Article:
Commentary: Western rules might hit Asian derivatives markets | Investors again turn to synthetic CDOs | HKEx plans to rework stock options
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March 21, 2013
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House committee approves bills focused on derivatives rules
The House Agriculture Committee has approved several bills meant to halt some of the unintended consequences of the Commodity Futures Trading Commission's swaps-dealer rules that are mandated by the Dodd-Frank Act. One bill would help government-owned utilities hedge risk related to power and fuel prices. The bills face an uphill battle in Congress. Reuters (3/20), Bloomberg (3/20), Agri-Pulse.com (3/20)
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Commentary: Western rules might hit Asian derivatives markets
ISDA's Keith Noyes explains how European and U.S. rules could drive foreign players from Asia's derivatives markets. The European Market Infrastructure Regulation and the Dodd-Frank Act contain measures that could prevent market participants in Europe and the U.S. from dealing with many third-country clearinghouses. The rules could significantly hit liquidity in Asian markets, Noyes writes. Risk.net (subscription required) (3/20)
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Industry News and Trends
Investors again turn to synthetic CDOs
Synthetic collateralized debt obligations are returning to popularity as investors look for alternatives to bonds. "That's a valid strategy for this part of the credit cycle: Don't stretch on credit quality, but rather leverage your exposure to better-quality credit," said Ashish Shah of AllianceBernstein. Bloomberg (3/20)
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HKEx plans to rework stock options
Hong Kong Exchanges and Clearing has announced several changes to its stock options market, including fee reductions, as part of a plan to increase market liquidity and attract increased turnover. "We are revamping our stock options to capture new opportunities created by regulatory changes that have increased demand for exchange-traded derivatives and central counterparty clearing," said Romnesh Lamba of HKEx. The Trade News (U.K.) (3/20), South China Morning Post (Hong Kong) (free registration) (3/21)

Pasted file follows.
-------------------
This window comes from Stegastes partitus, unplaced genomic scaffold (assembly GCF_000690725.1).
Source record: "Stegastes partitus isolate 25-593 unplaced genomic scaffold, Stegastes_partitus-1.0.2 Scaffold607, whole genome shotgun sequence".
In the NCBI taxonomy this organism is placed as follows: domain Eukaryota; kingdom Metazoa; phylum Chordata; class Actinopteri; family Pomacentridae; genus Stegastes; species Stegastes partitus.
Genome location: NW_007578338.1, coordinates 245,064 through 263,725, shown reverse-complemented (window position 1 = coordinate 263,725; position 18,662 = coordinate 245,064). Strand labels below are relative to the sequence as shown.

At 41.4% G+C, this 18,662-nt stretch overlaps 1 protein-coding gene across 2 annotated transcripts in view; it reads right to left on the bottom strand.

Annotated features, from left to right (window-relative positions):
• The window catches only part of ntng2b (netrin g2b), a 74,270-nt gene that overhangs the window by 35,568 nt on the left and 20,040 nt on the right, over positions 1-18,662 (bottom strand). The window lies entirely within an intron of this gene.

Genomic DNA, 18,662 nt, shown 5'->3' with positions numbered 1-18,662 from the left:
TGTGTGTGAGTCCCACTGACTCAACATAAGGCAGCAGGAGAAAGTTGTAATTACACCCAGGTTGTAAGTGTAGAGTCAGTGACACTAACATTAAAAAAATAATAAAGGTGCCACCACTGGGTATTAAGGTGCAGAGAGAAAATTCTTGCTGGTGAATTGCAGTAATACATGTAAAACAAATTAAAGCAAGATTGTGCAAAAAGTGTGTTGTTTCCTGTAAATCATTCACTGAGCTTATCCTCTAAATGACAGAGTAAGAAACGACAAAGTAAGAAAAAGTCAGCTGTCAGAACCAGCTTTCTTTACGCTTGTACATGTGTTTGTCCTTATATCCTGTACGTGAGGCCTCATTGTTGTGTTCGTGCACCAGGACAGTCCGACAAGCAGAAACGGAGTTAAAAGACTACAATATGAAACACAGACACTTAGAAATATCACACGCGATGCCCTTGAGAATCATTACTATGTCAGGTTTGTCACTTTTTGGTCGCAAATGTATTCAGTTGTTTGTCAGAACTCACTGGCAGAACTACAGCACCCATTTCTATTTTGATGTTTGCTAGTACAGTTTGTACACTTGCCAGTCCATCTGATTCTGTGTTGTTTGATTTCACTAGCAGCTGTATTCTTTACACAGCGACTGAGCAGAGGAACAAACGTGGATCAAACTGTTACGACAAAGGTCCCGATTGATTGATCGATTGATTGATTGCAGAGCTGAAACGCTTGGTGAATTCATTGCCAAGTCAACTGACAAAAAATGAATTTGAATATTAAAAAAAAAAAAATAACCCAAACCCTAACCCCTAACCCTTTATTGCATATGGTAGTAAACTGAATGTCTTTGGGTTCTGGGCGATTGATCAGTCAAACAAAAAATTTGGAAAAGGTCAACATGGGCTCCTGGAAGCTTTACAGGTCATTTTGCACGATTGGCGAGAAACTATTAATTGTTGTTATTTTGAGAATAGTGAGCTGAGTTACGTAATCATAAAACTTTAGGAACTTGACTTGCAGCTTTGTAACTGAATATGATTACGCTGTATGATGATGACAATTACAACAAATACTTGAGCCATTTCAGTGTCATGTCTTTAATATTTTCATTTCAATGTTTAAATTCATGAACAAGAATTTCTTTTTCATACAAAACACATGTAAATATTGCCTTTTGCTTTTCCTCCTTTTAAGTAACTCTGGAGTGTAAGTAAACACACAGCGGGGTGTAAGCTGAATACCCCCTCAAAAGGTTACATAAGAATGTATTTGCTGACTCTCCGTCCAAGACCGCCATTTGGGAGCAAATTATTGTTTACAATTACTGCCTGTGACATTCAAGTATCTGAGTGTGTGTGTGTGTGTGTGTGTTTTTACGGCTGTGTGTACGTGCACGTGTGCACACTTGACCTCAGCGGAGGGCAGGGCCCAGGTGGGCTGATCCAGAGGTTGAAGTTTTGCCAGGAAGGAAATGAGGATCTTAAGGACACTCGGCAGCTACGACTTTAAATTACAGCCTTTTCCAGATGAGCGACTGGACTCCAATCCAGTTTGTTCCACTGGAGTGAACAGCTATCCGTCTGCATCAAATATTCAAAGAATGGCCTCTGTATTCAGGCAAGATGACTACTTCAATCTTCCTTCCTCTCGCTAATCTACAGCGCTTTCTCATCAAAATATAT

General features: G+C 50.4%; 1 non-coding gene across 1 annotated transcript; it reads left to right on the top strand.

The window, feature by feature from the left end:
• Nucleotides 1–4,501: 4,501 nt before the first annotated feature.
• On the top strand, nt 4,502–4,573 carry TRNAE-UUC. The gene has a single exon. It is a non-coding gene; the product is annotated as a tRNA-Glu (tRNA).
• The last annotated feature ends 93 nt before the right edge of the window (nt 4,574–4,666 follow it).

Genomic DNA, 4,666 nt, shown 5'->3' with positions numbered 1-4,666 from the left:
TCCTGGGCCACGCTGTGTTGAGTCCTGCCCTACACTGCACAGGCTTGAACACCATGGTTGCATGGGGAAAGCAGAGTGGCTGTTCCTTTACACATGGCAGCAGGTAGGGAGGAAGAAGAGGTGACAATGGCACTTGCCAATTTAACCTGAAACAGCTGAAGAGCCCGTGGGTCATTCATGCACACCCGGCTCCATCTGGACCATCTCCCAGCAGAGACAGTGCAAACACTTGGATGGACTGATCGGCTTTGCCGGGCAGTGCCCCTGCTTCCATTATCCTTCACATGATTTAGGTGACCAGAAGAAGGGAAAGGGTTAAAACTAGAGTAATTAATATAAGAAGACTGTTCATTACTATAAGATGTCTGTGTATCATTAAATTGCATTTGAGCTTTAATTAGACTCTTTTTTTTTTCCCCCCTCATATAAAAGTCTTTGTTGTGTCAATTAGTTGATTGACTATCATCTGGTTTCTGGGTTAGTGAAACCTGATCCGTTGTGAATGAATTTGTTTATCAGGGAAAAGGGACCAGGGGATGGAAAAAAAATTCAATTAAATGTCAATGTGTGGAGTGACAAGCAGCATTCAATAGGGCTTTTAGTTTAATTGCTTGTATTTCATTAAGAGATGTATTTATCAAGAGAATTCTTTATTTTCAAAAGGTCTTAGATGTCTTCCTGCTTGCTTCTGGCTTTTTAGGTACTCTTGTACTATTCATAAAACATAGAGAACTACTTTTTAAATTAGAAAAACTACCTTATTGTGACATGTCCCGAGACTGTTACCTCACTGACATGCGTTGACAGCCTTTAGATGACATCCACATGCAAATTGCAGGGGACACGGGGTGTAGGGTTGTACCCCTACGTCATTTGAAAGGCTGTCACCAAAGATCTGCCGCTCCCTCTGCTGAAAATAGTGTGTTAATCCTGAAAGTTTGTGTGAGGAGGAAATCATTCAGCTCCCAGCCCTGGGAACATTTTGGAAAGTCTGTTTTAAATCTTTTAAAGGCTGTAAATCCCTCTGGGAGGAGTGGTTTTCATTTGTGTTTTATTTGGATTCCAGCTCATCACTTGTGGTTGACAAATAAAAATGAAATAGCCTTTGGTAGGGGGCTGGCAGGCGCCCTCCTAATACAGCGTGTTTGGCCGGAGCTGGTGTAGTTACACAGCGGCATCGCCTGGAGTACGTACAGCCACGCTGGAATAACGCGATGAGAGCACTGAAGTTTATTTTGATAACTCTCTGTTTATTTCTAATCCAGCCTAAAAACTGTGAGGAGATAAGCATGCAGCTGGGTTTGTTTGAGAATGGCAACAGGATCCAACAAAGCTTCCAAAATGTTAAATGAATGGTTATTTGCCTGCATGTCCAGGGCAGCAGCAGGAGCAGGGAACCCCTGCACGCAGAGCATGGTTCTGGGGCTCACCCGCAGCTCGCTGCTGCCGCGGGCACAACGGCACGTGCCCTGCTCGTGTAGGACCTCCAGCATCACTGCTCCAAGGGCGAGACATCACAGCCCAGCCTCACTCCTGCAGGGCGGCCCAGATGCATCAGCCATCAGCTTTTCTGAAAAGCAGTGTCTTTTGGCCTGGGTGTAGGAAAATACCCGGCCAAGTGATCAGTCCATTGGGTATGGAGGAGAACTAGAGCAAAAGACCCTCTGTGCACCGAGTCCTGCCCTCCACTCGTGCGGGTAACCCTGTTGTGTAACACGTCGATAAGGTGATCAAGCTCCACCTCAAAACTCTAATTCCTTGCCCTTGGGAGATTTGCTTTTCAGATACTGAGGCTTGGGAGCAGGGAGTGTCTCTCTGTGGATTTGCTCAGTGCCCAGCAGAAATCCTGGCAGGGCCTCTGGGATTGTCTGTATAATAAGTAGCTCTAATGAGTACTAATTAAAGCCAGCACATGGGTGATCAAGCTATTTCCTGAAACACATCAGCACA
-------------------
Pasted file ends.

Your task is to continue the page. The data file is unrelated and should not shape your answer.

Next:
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Rabobank opts to leave equity-derivatives business
Rabobank plans to exit the equity-derivatives business, citing concerns about strategy and regulatory cost. No decision has been reached on whether the bank will sell its book or let trades wind down, says Arjo Blok, head of global financial markets. Risk.net (subscription required) (3/20)
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ICE's Sprecher is at ease in the spotlight
IntercontinentalExchange's move to acquire NYSE Euronext has placed a spotlight on one man: Jeff Sprecher. However, the founder, chairman and CEO of ICE doesn't appear to be letting the attention bother him. Sprecher recently sounded off on issues including the interest-rate environment, the importance of U.S. capital markets, Enron and accessing Chinese markets. Regarding exchange mergers and acquisitions, Sprecher says, "M&A has not so much been about trying to get big for scale sake. It's about trying to have enough pieces to solve customer problems." SmartBrief/SmartBlog on Finance (3/20)
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Regulatory Roundup
Rep. Himes looks for middle ground on Dodd-Frank rhetoric
Rep. Jim Himes, D-Conn., who co-sponsored a bill to change Dodd-Frank Act measures relating to some derivatives and private-equity fund investment advisers, recognizes that changing the law is a difficult task. "The modification of Dodd-Frank is a tricky thing politically," Himes said. "The reality is Dodd-Frank is the creation of man and therefore not perfect." Politico (Washington, D.C.) (3/20)
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European transaction tax prompts concerns about collateral
The European Commission's proposal to tax financial transactions could raise €35 billion annually, but market participants are concerned the levy would put a squeeze on collateral. "It could drastically reduce the mobility of collateral and drastically increase transformation costs, making collateral more inefficient from a mobility perspective," said Staffan Ahlner of Bank of New York Mellon. "We don't believe it is the intention of the proposal, but it is one of the unintended consequences." International Financing Review (free content) (3/16)
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ISDA News and Events
Free ISDA paper: "Non-Cleared OTC Derivatives: Their Importance to the Global Economy"
Noncleared over-the-counter derivatives create significant value to the economy, including enabling companies and governments to manage risk and helping pension funds meet obligations to retirees. Regulatory proposals on margin requirements pose a threat to the continued functioning of this vital market segment. This free ISDA paper explains noncleared OTC derivatives, who uses them, the reason some -- but not all -- will be cleared and the impact of regulatory proposals.
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